Taking The Guess Out of Hazardous Waste Since 1999 – Talkin’ Trash, October 2019

UHN’s Handy Dandy Everything You Need To Know About Hazardous Waste Quiz

1.  When it comes to disposing of biomedical waste, UHN uses:

  • a) RED bags and containers for items that, by law, need to be incinerated.
  • b) YELLOW bags and containers for items that, by law, need to be autoclaved (with steam).
  • c) Both “a” and “b”.  Environmental Services uses the colour coding to ensure that our waste is sent for proper treatment.

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Let’s Get Wasteless

So I’m walking the dog (happy to be there!) and the teenager (not quite as thrilled) through Toronto’s gorgeous ravine system and what do I see? Continue reading

Back in the Saddle

Back in the Saddle

So I finally started riding a bike to work this year at 51. The last time I rode a bike in Toronto was when I was 23 and at U of T for my Masters. We were living around Ossington and Bloor and super broke (as students tend to be) so my then husband suggested we start riding to school to save TTC money. I hated it. Don’t remember why exactly but I think it had to do with a mixture of the terror of being mutilated by a car (there were no bike lanes back then) and getting soaked in the rain and having my makeup run all over my face. Continue reading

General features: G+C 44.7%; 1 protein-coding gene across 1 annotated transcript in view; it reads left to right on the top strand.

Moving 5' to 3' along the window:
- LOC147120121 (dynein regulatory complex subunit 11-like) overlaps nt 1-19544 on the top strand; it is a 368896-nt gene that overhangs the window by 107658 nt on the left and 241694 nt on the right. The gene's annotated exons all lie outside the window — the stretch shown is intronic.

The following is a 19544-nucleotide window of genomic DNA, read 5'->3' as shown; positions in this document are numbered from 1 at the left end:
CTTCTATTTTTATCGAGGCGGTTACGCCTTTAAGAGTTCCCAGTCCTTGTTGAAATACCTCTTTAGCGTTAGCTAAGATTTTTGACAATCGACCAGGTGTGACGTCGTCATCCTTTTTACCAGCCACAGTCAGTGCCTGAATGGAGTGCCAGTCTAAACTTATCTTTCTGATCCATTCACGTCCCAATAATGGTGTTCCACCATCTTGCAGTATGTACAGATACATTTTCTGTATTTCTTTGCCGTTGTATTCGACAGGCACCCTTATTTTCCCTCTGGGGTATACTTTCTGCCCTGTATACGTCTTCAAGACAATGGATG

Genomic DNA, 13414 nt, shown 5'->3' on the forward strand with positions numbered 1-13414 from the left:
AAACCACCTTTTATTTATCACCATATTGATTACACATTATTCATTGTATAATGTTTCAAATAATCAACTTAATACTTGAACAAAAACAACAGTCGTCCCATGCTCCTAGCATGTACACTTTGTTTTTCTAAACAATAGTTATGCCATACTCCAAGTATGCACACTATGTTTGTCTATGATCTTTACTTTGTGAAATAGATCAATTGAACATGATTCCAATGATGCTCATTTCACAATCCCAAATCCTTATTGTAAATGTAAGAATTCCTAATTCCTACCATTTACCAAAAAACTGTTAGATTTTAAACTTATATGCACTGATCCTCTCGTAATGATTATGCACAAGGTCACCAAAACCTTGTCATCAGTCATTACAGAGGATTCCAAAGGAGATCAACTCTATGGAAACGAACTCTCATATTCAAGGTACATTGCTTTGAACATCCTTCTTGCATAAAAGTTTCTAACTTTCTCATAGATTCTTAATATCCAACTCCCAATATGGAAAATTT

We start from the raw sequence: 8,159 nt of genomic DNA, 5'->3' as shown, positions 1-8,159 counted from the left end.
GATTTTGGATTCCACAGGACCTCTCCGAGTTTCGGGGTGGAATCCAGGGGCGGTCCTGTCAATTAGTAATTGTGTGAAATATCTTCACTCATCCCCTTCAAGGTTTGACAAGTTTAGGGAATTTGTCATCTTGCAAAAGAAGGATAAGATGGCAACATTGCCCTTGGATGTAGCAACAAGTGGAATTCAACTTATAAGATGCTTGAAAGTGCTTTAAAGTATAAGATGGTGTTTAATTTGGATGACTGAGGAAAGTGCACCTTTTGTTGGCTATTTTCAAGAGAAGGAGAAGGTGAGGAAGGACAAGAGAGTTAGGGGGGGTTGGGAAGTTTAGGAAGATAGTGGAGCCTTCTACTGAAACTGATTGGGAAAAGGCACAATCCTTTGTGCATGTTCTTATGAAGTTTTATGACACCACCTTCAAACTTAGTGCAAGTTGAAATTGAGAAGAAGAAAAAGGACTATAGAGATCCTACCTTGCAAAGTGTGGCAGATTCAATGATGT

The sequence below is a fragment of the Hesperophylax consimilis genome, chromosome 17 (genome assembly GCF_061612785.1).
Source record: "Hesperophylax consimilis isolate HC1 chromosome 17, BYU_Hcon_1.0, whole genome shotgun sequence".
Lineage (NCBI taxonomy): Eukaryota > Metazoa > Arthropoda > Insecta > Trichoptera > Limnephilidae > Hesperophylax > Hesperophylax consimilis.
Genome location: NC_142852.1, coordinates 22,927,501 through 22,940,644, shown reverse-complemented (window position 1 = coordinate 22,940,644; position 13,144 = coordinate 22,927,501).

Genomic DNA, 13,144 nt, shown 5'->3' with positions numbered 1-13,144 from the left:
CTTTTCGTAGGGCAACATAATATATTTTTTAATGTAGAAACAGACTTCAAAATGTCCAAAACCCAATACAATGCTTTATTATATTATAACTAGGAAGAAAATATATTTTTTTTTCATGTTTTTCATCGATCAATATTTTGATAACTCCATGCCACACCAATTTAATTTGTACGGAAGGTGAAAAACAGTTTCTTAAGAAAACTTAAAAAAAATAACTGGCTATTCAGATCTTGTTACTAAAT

Who knew environmentalists were so funny?

You have to laugh. Laughter creates energy, breaks tension, and cuts big things down to size. We haven’t seen anything bigger than the climate crisis (climate change’s newer and more appropriately urgent name), so a little laughter goes a long way.  

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Let’s Talk Trees!

The Importance of Street Trees and Green Infrastructure for Our Health

Streets Trees on Elizabeth Ave, Toronto [Credit: Lauren South 2019]

Toronto is a unique city, full of natural areas including an extensive ravine system, many Continue reading

Patients, Pollinators and Emergency Power – A UHN Garden Story

Once upon a time, for two years actually, there was an enormous hole in the ground right in front of Toronto General Hospital at Elizabeth and Gerrard. This giant crater was originally created to install two new 90,000-liter diesel fuel storage tanks to serve four emergency generator rooms at Toronto General Hospital. This is really important to keep the lights on and patients cared for in the event of a blackout.

Figure 1: The before (left) and after (right) pictures of new Toronto General Hospital Garden.

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Last Straw = First Move

image credit reddit.com madasdfs

It started with an image of a turtle and a straw (and the turtle was definitely NOT enjoying a salted caramel frappuccino). The image enraged millions to just say no to Continue reading